A: Investing in women’s healthcare, education, social, political and economic equality more than doubles its impact.
I found this beautiful infographic on NY Times columnist Nicholas Kristof’s Facebook page and had to share. I love me some good infographics. What better way is there to artfully and succinctly get a point across?
Love love love these feminist theory flashcards! Too bad they weren’t around when I took feminist theory. If you haven’t seen Feminist Ryan Gosling tumblr by now, you’re missing out.
Today is World AIDS Day. HIV/AIDS is a reality for 47 million women, children and men around the world, including nearly 1.7 million Americans. In the past 20 years since I first became aware of HIV/AIDS in the early 1990s, it seems that our awareness of the disease has shifted from images of gay, HIV positive men to women and children in developing African and Asian countries. But we conveniently ignore the fact that cities like Washington D.C. have the highest HIV prevalence rate (3.2%) that is similar to some parts of sub Saharan Africa, and that among industrialized countries, the U.S. has the largest population of people living with HIV.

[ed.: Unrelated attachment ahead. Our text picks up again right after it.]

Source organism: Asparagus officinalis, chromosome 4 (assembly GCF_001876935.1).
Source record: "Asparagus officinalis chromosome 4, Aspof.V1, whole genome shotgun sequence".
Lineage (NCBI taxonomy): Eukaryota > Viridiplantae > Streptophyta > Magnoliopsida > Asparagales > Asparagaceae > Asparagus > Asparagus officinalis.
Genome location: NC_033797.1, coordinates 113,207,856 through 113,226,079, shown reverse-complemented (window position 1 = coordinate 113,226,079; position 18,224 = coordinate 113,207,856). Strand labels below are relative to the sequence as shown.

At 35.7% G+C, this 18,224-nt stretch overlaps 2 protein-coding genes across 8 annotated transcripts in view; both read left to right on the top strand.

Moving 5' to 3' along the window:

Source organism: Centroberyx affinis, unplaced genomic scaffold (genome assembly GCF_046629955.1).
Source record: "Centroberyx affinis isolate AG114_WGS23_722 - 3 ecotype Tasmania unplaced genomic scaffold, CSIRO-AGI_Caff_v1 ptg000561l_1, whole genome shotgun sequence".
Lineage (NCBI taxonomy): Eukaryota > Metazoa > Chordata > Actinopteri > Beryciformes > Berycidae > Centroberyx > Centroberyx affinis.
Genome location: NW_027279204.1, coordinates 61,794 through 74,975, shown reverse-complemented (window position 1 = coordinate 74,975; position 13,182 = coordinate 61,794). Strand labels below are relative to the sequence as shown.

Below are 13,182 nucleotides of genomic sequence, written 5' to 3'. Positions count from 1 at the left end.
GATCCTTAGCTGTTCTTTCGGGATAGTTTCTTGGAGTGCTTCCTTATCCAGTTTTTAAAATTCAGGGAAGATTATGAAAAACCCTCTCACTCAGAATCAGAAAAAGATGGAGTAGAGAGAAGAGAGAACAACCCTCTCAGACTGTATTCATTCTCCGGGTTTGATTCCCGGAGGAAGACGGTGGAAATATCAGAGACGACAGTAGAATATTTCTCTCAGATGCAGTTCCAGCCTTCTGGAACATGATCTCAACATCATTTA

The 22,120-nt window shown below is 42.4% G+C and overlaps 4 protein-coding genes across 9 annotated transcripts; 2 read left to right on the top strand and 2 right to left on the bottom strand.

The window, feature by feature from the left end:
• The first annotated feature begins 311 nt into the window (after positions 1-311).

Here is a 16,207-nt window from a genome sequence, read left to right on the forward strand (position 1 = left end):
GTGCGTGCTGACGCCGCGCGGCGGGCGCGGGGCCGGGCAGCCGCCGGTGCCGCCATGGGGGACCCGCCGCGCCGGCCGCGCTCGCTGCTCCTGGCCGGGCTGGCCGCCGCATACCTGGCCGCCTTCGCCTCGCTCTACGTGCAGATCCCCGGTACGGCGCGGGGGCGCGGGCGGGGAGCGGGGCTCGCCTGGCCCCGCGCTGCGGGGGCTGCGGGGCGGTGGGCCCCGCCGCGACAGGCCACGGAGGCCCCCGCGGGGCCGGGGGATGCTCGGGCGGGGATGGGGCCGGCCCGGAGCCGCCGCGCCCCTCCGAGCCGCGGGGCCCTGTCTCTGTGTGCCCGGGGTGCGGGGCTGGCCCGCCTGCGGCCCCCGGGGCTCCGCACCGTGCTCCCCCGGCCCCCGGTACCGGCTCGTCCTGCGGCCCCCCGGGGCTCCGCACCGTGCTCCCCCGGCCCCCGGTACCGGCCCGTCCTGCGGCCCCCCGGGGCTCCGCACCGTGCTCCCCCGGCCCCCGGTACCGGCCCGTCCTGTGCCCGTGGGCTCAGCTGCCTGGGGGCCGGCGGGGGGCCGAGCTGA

It’s easy for young American women to think they’re not at risk for HIV when our American discourse around the issue focuses more on the global aspect of HIV/AIDS than our neighbors. It’s been 30 years since we first knew about HIV/AIDS. Our understanding of the disease has progressed to the point that people living with it can live a long, healthy life with treatment and significantly reduce the chance of transmitting it to their partners. Yes, I know personally how scary and real it can be to be tested for HIV/AIDS. But one of the biggest problems we face is thinking we’re immune or that HIV/AIDS isn’t a problem anymore.